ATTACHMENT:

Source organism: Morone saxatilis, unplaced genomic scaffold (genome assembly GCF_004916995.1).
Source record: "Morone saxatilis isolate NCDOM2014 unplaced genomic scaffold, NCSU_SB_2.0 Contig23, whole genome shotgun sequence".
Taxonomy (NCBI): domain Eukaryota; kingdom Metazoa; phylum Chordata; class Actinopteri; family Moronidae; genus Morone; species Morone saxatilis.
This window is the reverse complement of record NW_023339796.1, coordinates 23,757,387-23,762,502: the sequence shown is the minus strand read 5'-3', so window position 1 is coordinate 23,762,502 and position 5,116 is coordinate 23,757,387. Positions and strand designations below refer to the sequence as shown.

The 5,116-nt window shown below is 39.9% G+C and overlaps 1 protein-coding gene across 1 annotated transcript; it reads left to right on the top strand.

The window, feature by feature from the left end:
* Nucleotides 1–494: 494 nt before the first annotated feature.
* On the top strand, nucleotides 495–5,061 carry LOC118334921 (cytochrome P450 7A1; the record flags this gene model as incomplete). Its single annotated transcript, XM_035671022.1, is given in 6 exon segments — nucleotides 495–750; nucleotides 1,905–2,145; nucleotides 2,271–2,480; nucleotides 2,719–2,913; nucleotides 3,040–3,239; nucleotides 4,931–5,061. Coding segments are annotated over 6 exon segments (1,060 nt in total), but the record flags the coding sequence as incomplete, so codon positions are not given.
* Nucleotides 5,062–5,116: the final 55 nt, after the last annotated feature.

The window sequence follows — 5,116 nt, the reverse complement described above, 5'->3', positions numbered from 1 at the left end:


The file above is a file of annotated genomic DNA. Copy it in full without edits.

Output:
Source organism: Morone saxatilis, unplaced genomic scaffold (genome assembly GCF_004916995.1).
Source record: "Morone saxatilis isolate NCDOM2014 unplaced genomic scaffold, NCSU_SB_2.0 Contig23, whole genome shotgun sequence".
Taxonomy (NCBI): domain Eukaryota; kingdom Metazoa; phylum Chordata; class Actinopteri; family Moronidae; genus Morone; species Morone saxatilis.
This window is the reverse complement of record NW_023339796.1, coordinates 23,757,387-23,762,502: the sequence shown is the minus strand read 5'-3', so window position 1 is coordinate 23,762,502 and position 5,116 is coordinate 23,757,387. Positions and strand designations below refer to the sequence as shown.

The 5,116-nt window shown below is 39.9% G+C and overlaps 1 protein-coding gene across 1 annotated transcript; it reads left to right on the top strand.

The window, feature by feature from the left end:
* Nucleotides 1–494: 494 nt before the first annotated feature.
* On the top strand, nucleotides 495–5,061 carry LOC118334921 (cytochrome P450 7A1; the record flags this gene model as incomplete). Its single annotated transcript, XM_035671022.1, is given in 6 exon segments — nucleotides 495–750; nucleotides 1,905–2,145; nucleotides 2,271–2,480; nucleotides 2,719–2,913; nucleotides 3,040–3,239; nucleotides 4,931–5,061. Coding segments are annotated over 6 exon segments (1,060 nt in total), but the record flags the coding sequence as incomplete, so codon positions are not given.
* Nucleotides 5,062–5,116: the final 55 nt, after the last annotated feature.

The window sequence follows — 5,116 nt, the reverse complement described above, 5'->3', positions numbered from 1 at the left end: